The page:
Well Sean has returned after a brief hiatus from the world of Digital Fixation. Did you miss me? Hopefully everyone has been keeping safe in the chaotic environment that has been hoisted upon us over the last few months. What’s interesting to see is the relative return of professional sports over the last several weeks. That would include here locally in Australia with the minimally sized  crowds for NRL (National Rugby Leaue) and AFL (Australian Football League). And as of last week the NBA (National Basketball Association) which of course is based in North America. We can’t forget the one Canadian squad (Toronto Raptors) who happen to be the defending NBA champions. Unfortunately not the LA Lakers (greatest franchise ever)

What I wanted to examine in this piece is whether your viewing of sports has changed during the last few months (when it’s been available). And perhaps have a broader look at whether these changes are going to be a permanent part of the viewing landscape moving forward. Shall we begin our examination using our digital lens?


The Last Dance

Did everyone check this documentary on Netflix? I wasn’t even the biggest Bulls fan but I found the series quite intriguing. And for us NBA starved it couldn’t have come at a better time as not only did it quench our thirst for hoops but also brought back memories of the NBA’s better eras. The relative success of The Last Dance has encouraged sports broadcasters to begin offering more in the way of multi-episode documentaries in the near future. Not only is it way to build audiences but it also can be used to attract new audiences on platforms that would normally offer only movies and entertainment (And no sports)


Virtual Fans

I have a mate that’s pretty inclined to critique practically anything. He’s just of the overly opinionated sort. He pretty abhors the idea of the “virtual fan”. Which in some cases can be a cardboard imitation of a genuine person so as to not make the stadium look entirely empty. It’s something that been used in sporting events in Australia and it’s something they’ve been utilising in MLB (Major League Baseball) in North America. In the case of Fox Sports in the US they pip in “fake fan audio” in order to recreate the genuine bustling sound of a crowded stadium. I would ask the genuine sports fans out there? Does that bother you? Or does just having your favourite athletes out there competing the most important thing? I’m a bit in the middle on this one. The empty seats in the initial NBA games does come across as rather bizarre. But the NBA is typically played in a more intimate setting with the fans seated at courtside and in close proximity with the players. The lack of crowds in a stadium contest like your typical AFL Game doesn’t seem to affect my viewing of it to the same degree. And given the occasional unruly commentary from some corners of the fan base, perhaps a handful of players don’t really mind?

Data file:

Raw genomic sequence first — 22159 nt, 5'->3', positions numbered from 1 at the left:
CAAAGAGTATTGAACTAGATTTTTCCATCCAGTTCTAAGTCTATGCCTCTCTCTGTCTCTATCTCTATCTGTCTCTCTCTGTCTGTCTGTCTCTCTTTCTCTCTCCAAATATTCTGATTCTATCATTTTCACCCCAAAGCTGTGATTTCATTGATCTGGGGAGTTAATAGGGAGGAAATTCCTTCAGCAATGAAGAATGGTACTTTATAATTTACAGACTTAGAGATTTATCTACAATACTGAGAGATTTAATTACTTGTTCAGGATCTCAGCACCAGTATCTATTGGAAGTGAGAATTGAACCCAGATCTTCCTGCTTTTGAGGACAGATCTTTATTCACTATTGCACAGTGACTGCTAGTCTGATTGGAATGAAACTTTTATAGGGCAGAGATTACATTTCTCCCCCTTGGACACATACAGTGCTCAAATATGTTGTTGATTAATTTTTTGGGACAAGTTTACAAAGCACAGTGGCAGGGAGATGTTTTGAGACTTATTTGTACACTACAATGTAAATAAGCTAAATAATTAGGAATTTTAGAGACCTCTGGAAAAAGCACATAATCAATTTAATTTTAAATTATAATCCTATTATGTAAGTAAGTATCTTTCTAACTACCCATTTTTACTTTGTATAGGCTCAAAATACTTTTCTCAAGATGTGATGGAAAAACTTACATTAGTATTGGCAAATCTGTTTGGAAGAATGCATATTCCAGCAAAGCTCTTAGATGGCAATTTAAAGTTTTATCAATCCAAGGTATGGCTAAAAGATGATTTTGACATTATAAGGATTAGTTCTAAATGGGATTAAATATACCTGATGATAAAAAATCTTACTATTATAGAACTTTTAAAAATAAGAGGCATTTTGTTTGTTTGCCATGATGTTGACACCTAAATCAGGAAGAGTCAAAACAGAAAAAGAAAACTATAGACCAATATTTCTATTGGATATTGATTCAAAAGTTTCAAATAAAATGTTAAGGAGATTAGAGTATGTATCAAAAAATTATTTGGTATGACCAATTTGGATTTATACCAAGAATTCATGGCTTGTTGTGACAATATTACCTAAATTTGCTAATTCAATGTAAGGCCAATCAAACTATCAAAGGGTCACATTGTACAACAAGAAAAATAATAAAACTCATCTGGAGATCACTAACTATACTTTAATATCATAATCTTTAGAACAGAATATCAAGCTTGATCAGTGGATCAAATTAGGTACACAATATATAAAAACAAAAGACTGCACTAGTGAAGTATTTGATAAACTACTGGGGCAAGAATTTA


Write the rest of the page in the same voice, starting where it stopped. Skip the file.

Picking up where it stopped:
Popularity of Viewing Sports on Apps

I recently came across a story about ESPN delivering “short form stories” on its signature ESPN App. Apparently it’s part of their drive to attract a more modern audience that perhaps doesn’t view sports in the same way their traditional audience does. On the surface this isn’t necessarily a direct effect of Covid-19 but one in which more ‘’niche” viewing options will be made available. So for example instead of having to watch an entire broadcast of Sportscenter, the viewer is able to curate different bits of information and prompt them to tune into an event, access an ESPN article or perhaps engage in a commercial transaction. I wonder if you’ll see more of the broadcasters offering such incentives on their apps? And will the sporting audiences readily embrace them?


Moving Forward

Ultimately for many of us sports starved fans it’s great to see our teams and players out there competing again despite the current unstable environment. But it also makes us realise that although we do love sports our ultimate concern is everyone is safe out there and can avoid the dehabiliting virus that has affected so many. So what are your thoughts on what I’ve covered? Is there a future for more sports documentaries on non-sporting platforms? Is the idea of the “virtual fan” turned you away from viewing your favourite sports? What about viewing more sports content on apps in general? Or are you of the mindset to continue watching our favourite sport on the big screen? Drop us a line with your feedback. Until next time!